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Burkhas and Bikinis: What Women's Bodies Reveal About Cultures

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On Facebook, a photo of four Afghan women in Burkhas appears, followed by another picture of four American women, Victoria Secret models, in underwear that amounts to nothing more than the skimpiest of bikinis. Both images are startling, as is what follows: a post about two Afghan women found hanged, naked, neither their names nor their "crime" revealed.

The striking juxtaposition of these posts calls for understanding their meaning, for exploring their cultural relevance, for some kind of articulation about what they reveal regarding the status of women, for outrage and correction. And for knowing why, in response to my "comment" that both pictures made feel sick, this message appeared from an unknown reader: "Do we really need your vomit?"

My reaction to all this is visceral. I mull the pictures over in my mind for several days, trying to process the outrage I felt on seeing both photos, reading about the executions, receiving that hideous message.  

The first and probably most important thing I think about in working out how these things are connected is that women's bodies are what really matters about them according to the power base, irrespective of the culture in which they reside.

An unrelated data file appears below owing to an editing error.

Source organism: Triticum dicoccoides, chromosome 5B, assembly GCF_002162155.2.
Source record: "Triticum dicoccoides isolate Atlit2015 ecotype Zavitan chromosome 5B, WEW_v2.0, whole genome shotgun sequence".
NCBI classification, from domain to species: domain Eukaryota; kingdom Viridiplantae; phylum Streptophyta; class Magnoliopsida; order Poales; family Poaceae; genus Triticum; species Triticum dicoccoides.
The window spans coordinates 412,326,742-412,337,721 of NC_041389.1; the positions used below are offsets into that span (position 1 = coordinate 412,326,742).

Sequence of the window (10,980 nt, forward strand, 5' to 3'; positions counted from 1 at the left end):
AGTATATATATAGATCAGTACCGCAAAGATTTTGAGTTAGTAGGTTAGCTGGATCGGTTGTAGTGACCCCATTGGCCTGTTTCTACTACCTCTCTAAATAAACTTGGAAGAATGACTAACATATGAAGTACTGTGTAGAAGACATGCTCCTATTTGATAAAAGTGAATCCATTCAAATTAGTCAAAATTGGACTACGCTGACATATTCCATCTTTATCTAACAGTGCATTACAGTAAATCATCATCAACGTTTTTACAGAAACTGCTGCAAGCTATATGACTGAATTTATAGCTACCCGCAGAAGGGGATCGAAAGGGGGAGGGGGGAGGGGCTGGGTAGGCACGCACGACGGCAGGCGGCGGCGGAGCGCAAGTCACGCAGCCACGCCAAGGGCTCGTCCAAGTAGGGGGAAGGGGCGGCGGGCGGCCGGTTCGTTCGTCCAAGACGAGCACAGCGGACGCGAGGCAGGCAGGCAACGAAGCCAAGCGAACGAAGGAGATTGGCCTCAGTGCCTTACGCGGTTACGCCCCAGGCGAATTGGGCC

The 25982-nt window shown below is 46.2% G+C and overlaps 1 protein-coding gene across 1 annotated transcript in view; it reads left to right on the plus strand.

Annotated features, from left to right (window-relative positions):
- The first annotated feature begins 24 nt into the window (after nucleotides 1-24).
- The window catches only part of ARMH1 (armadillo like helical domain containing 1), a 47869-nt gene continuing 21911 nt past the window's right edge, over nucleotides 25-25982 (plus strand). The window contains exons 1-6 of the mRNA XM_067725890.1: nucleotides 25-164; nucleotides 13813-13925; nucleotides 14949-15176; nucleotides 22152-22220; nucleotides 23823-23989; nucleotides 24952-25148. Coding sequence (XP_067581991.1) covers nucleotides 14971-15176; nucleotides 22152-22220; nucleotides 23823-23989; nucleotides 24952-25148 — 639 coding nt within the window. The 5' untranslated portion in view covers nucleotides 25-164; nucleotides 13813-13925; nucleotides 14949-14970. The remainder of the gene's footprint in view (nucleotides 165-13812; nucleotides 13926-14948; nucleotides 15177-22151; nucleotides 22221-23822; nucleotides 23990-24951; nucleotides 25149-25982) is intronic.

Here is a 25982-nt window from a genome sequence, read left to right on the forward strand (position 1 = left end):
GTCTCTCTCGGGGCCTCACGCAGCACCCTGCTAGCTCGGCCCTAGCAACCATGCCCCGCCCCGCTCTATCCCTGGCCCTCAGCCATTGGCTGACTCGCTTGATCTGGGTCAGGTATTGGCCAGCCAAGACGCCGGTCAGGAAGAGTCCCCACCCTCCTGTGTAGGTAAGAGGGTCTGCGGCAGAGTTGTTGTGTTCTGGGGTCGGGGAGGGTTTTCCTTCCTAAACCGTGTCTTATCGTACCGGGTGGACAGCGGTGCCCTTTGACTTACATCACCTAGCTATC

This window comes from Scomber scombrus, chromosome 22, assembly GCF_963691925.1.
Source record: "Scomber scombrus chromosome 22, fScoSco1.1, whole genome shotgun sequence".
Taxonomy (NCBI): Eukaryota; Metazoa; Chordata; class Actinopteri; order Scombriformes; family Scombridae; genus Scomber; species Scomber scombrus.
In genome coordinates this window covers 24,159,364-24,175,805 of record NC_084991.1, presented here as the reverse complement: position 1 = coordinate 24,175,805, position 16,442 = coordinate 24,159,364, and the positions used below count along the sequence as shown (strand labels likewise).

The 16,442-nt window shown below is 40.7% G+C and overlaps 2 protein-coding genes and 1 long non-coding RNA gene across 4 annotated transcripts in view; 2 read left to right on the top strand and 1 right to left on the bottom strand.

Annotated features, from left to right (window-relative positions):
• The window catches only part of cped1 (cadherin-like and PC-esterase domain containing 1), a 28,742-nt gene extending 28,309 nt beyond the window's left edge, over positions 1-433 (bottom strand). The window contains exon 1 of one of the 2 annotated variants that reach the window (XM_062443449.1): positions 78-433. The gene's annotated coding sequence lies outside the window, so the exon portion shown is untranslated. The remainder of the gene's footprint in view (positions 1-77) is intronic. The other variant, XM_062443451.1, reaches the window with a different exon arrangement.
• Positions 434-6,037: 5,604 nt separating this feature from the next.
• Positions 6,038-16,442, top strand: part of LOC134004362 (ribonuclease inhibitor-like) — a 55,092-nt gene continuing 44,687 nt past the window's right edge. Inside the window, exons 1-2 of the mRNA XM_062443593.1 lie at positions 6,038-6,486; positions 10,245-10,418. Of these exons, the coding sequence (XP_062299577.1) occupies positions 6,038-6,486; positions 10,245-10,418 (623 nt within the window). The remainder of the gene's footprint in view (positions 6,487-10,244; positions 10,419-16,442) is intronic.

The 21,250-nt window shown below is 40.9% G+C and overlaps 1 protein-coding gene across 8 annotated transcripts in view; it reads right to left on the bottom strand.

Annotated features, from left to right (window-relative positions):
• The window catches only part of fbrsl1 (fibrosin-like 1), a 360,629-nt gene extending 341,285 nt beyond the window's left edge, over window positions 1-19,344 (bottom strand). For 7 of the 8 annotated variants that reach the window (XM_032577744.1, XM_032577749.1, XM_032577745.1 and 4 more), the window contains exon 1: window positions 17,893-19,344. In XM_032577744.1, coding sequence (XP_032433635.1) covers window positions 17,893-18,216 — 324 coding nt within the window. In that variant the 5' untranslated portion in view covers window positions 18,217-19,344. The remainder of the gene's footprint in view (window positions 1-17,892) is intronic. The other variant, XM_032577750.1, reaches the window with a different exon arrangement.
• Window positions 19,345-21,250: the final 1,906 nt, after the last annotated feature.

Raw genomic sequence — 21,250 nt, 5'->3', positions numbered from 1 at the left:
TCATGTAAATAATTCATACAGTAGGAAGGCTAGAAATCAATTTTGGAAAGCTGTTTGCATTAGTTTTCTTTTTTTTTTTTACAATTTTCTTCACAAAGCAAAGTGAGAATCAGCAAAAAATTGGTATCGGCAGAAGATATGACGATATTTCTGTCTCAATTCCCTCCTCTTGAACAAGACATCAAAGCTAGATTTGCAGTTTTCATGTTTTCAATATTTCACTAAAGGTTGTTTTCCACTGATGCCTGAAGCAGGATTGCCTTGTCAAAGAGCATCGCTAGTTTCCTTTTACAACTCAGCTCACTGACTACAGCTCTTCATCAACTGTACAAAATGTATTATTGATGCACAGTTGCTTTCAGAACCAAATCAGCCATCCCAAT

In Afghanistan, according to the Taliban and other ultra-conservatives, women must be covered completely, often to the point of near suffocation and immobility, in order that they not tempt males sexually.   For the sake of protecting one half of the population from itself, the other half of the population must be rendered invisible, faceless, body-less, without identity, voice, power.   When women reclaim some of that power in whatever innocuous or overt way, as those two Afghani women likely did, they are hung, naked, like animal carcasses, exposed so that the world can look upon their shame. They can no longer tempt. Now they are held in contempt. It's the ultimate female dichotomy.

In many western cultures, especially our own, it is the uncovering of women that gives them value; in their ability to titillate and tempt lies what little power we afford them.   This sexualization of females -- their path to legitimization - happens almost from birth. If you doubt this claim, take a look at baby and toddler T-shirts and what is imprinted on them; notice how kids in elementary and junior high school dress; ask yourself why Miley Cyrus gets so much attention.   Or why the War on Women has heated up politically now that women are gaining ever more freedom and equality in the academy, the marketplace, the community as they exercise more autonomy over their own bodies.